When a person with features of depression consults a doctor, the latter will conduct a physical examination to exclude conditions which present with similar features, eg hypothyroidism.

A diagnosis of depression is made through interviews and questionnaires. There is no laboratory test for depression. It is crucial that one is honest and frank with the doctor, who can then make a diagnosis after excluding other physical or mental health conditions.


Management is determined by the type of depression and the patient’s individual circumstances. It usually involves a combination of self-help, talking therapies, counseling, and medicines.

Mild depression often improves by itself. Talking to a family member, doctor, relative, or friend can be helpful. Antidepressant medicines are not usually prescribed as first-line treatment.

Moderate depression or mild depression that is not improving is managed with talk therapy or antidepressant medicines.

Severe depression is managed with talk therapy, behaviour therapy, and antidepressants. A combination of treatment modalities is usually more effective. The assistance of a mental healthcare team, which includes a psychiatrist, psychologist, and nurses, is helpful.

Cognitive behaviour therapy helps a patient understand how current behaviour and thinking is having an effect on him or her. It focuses on helping and teaching the patient how to alter his or her thinking and behaviour, to enable the patient to challenge negative thoughts and feelings.

Counseling helps a patient discover alternative solutions to his or her problems. The counselor assists the patient, but does not tell the patient what to do.

There are several types of antidepressants. They are categorised into a selective serotonin reuptake inhibitors (SSRIs), tricyclic antidepressants (TCAs), serotonin norepinephrine reuptake inhibitors (SNRIs) and monoamine oxidase inhibitors (MAOIs).

Antidepressant medicines are not addictive, but withdrawal symptoms are common if they are stopped suddenly or a dose is missed. The side effects vary with individuals and the type of antidepressant.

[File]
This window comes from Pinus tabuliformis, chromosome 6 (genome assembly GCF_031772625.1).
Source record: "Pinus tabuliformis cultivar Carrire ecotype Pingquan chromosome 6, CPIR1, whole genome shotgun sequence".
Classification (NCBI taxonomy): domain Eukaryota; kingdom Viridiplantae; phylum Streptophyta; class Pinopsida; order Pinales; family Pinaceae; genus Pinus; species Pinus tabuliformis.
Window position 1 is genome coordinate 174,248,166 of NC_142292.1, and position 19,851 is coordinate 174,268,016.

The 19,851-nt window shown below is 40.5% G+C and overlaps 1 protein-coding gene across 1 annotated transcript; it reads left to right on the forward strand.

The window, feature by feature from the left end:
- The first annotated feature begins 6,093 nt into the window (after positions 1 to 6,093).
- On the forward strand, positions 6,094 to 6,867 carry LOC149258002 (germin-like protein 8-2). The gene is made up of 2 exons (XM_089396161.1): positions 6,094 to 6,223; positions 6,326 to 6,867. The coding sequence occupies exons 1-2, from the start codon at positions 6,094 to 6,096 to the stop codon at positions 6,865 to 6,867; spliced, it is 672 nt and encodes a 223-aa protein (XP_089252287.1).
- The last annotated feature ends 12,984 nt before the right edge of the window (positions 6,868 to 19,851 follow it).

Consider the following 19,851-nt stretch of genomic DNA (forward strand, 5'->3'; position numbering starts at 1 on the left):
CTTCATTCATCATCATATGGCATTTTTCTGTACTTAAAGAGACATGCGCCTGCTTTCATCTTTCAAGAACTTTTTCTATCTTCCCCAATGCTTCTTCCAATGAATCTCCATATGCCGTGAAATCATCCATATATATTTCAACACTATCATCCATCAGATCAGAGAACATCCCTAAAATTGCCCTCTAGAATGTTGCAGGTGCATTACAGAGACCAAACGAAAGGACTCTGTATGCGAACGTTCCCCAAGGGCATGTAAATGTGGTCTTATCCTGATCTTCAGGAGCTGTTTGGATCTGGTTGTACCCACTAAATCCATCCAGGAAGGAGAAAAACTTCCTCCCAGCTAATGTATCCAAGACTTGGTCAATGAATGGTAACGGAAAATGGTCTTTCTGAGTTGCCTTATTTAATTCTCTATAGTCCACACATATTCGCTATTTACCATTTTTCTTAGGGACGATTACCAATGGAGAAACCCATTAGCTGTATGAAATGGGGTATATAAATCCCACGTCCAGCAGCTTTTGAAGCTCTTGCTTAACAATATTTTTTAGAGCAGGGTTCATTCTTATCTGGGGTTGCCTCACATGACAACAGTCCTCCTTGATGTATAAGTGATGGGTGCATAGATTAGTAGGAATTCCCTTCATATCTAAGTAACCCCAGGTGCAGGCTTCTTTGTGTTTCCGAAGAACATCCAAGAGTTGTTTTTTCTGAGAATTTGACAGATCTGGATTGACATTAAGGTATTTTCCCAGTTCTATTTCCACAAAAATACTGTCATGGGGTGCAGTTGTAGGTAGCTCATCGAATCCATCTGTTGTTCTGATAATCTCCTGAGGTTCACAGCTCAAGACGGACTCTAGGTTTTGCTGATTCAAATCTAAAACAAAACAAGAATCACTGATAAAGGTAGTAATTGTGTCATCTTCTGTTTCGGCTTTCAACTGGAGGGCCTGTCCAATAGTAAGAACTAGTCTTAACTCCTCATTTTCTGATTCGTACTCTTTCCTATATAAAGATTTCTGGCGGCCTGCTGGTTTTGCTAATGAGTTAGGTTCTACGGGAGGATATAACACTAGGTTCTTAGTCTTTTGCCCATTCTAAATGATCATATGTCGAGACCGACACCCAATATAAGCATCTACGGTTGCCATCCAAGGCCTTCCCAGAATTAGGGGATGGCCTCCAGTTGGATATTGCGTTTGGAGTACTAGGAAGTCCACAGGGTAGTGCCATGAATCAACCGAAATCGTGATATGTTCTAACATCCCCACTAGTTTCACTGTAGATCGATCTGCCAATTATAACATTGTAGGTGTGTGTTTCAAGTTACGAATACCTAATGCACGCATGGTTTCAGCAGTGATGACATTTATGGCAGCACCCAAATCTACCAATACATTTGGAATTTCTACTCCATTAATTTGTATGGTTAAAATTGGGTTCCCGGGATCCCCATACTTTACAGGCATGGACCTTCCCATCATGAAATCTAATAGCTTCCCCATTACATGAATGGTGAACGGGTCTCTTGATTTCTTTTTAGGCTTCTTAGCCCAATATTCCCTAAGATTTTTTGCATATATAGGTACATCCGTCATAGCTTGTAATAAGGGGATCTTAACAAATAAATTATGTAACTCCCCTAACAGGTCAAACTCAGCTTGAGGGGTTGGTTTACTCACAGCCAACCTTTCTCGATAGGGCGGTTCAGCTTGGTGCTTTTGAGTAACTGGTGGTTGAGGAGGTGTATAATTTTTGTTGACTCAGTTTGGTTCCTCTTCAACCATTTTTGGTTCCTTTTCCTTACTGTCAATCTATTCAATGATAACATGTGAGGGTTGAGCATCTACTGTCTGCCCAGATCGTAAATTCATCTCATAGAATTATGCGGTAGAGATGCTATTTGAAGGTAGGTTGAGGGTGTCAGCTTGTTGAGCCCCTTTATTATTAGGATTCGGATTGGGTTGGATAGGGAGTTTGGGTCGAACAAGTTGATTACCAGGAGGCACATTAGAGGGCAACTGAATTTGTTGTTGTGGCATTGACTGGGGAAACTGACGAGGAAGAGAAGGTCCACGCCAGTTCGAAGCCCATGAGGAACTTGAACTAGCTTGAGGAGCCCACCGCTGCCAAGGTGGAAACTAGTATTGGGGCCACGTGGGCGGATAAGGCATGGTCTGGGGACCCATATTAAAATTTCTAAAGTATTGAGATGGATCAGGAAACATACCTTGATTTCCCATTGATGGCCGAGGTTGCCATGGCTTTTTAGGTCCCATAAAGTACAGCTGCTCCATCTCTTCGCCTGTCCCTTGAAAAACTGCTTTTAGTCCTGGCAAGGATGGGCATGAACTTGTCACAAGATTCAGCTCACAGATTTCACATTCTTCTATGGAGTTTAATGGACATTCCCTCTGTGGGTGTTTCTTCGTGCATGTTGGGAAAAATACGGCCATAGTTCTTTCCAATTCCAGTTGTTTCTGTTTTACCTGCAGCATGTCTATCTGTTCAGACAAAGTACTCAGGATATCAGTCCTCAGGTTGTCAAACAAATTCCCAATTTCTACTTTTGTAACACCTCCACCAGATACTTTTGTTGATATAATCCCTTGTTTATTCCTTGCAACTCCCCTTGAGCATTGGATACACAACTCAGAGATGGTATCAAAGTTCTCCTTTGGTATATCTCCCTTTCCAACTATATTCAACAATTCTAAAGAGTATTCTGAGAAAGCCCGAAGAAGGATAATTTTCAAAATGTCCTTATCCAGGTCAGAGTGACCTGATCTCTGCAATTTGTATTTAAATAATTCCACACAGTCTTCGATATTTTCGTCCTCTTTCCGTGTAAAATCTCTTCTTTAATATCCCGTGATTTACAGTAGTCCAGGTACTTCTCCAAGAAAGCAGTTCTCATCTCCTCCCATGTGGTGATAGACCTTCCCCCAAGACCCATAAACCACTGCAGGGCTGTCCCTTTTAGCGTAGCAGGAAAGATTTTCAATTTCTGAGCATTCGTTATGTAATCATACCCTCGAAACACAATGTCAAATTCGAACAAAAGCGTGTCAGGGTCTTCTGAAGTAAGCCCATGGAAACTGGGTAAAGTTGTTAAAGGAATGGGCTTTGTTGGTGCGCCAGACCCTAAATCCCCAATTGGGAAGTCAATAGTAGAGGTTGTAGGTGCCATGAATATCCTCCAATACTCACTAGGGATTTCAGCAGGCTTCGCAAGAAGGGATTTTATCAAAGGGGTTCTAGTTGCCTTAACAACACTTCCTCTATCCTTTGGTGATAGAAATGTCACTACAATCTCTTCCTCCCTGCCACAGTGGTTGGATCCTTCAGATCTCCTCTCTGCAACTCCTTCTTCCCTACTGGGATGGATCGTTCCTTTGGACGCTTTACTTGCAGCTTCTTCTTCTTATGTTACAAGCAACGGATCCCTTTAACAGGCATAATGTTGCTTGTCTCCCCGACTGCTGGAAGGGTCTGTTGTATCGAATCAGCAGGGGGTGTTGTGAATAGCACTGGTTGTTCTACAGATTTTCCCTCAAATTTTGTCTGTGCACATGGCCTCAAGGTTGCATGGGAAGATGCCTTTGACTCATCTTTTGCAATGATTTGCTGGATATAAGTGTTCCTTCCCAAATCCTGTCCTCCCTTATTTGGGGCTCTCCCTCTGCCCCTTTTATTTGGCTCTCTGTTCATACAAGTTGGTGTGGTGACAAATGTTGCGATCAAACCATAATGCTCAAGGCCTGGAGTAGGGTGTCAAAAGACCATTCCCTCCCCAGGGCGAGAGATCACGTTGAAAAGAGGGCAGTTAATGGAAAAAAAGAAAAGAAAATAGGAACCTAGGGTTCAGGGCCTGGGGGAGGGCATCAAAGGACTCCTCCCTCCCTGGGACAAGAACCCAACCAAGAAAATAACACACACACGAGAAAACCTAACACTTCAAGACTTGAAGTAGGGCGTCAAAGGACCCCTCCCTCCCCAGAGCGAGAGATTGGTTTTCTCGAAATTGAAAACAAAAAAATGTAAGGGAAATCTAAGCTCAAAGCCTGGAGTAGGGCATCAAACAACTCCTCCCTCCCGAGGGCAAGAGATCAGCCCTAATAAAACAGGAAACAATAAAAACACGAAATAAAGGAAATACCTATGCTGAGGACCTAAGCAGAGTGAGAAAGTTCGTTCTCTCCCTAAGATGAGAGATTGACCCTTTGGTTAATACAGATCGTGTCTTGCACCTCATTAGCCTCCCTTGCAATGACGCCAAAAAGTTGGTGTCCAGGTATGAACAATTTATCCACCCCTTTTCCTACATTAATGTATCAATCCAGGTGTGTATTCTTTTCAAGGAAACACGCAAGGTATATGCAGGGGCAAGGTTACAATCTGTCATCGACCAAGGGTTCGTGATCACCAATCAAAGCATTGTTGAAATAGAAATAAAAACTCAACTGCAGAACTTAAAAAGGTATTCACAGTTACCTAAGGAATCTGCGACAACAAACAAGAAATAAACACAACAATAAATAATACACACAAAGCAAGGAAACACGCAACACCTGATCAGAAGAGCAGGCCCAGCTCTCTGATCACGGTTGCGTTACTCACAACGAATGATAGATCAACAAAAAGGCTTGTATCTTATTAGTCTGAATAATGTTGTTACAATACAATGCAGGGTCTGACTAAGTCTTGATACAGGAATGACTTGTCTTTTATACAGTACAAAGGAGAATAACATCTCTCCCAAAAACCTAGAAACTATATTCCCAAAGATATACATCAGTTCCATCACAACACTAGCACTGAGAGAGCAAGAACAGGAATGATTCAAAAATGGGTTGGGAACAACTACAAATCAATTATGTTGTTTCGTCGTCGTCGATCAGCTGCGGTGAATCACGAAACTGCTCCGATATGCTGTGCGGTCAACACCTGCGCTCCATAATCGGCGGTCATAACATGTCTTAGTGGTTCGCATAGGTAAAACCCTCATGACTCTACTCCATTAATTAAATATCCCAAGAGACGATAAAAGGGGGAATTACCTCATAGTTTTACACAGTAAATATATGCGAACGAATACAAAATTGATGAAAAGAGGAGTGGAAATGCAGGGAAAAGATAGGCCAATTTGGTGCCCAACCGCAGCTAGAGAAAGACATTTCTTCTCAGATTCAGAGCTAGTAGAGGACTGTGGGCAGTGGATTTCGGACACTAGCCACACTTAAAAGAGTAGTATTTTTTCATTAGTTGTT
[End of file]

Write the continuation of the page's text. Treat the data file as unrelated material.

SSRIs increase the brain’s levels of serotonin, a compound which is thought to improve a person’s mood. They are as effective as the older TCAs, and have fewer side effects. The side effects of SSRIs, which include dry mouth, nausea and headaches, ease off with the passage of time.

Except for fluoxetine, SSRIs are not prescribed to children because there are reports of increased risk of self-harm and suicidal tendencies.

TCAs increase the brain’s levels of serotonin and noradrenaline, thereby improving a person’s mood. The side effects, which include dry mouth, blurred vision, constipation, problems passing urine and drowsiness, usually ease off after about 10 days.

SNRIs, which came on the market more recently, increase the brain’s levels of serotonin and noradrenaline, thereby improving a person’s mood. Their mode of action differs slightly from the SSRIs and TCAs.

MAOIs are sometimes used to treat depression. The side effects of MAOIs include blurred vision, nausea, trembling, increased appetite, and difficulty sleeping. They can also cause a marked increase in blood pressure, leading to severe headache, chest pain, rapid heart rate and stiff neck, which is a medical emergency.

People who are taking MAOIs must not take food containing tyramine, eg pickled fish or meat, cheese. One should also not consume alcohol or fermented liquids. A list of such foods will be provided by the doctor.

As there are interactions between the MAOIs and many medicines, one should only consume the latter after checking with the doctor.

If there is no improvement after several different types of antidepressant medicines, the patient may be prescribed lithium in addition to the current medicine. The effectiveness of lithium carbonate or citrate depends on its optimum blood level. Excessive levels can be toxic. Because of these reasons, regular blood estimations of lithium are necessary.

Electroconvulsive therapy (ECT) is prescribed for severe depression when antidepressant medicines and other treatment modalities have not been effective. ECT involves giving an electrical “shock” to the brain via electrodes placed on the head. It is usually done under anaesthesia. The side effects include muscle aches, nausea, headache and memory problems.

Regular follow-up is necessary for the management of depression. It is essential to follow the advice of the doctor, particularly on the consumption of antidepressant medicines.

With the help of family, the attending doctor and other healthcare professionals, relatives and friends, the majority of sufferers from depression can and do recover.

Category: Milton's Corner